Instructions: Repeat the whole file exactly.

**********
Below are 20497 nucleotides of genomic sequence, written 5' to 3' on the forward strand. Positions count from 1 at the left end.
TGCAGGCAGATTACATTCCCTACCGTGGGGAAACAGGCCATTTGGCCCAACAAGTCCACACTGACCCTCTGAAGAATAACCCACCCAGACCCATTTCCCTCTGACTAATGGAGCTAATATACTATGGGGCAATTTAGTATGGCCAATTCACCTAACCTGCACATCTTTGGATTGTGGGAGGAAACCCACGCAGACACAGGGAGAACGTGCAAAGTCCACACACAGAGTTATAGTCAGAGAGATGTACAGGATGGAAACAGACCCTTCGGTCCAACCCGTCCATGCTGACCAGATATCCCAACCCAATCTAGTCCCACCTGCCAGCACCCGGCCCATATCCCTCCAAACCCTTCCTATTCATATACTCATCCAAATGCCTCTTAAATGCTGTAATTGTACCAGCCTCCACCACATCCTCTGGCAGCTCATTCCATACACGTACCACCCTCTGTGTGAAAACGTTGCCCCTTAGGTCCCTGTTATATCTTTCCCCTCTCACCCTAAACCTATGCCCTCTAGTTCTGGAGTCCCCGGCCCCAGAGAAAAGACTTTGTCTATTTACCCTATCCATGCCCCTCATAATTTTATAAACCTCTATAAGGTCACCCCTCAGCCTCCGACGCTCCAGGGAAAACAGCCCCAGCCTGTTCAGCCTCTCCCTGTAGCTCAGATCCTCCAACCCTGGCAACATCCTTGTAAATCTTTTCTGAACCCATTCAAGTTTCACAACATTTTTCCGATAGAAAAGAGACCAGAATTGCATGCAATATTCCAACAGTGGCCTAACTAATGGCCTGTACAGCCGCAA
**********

Below are 20497 nucleotides of genomic sequence, written 5' to 3' on the forward strand. Positions count from 1 at the left end.
TGCAGGCAGATTACATTCCCTACCGTGGGGAAACAGGCCATTTGGCCCAACAAGTCCACACTGACCCTCTGAAGAATAACCCACCCAGACCCATTTCCCTCTGACTAATGGAGCTAATATACTATGGGGCAATTTAGTATGGCCAATTCACCTAACCTGCACATCTTTGGATTGTGGGAGGAAACCCACGCAGACACAGGGAGAACGTGCAAAGTCCACACACAGAGTTATAGTCAGAGAGATGTACAGGATGGAAACAGACCCTTCGGTCCAACCCGTCCATGCTGACCAGATATCCCAACCCAATCTAGTCCCACCTGCCAGCACCCGGCCCATATCCCTCCAAACCCTTCCTATTCATATACTCATCCAAATGCCTCTTAAATGCTGTAATTGTACCAGCCTCCACCACATCCTCTGGCAGCTCATTCCATACACGTACCACCCTCTGTGTGAAAACGTTGCCCCTTAGGTCCCTGTTATATCTTTCCCCTCTCACCCTAAACCTATGCCCTCTAGTTCTGGAGTCCCCGGCCCCAGAGAAAAGACTTTGTCTATTTACCCTATCCATGCCCCTCATAATTTTATAAACCTCTATAAGGTCACCCCTCAGCCTCCGACGCTCCAGGGAAAACAGCCCCAGCCTGTTCAGCCTCTCCCTGTAGCTCAGATCCTCCAACCCTGGCAACATCCTTGTAAATCTTTTCTGAACCCATTCAAGTTTCACAACATTTTTCCGATAGAAAAGAGACCAGAATTGCATGCAATATTCCAACAGTGGCCTAACTAATGGCCTGTACAGCCGCAA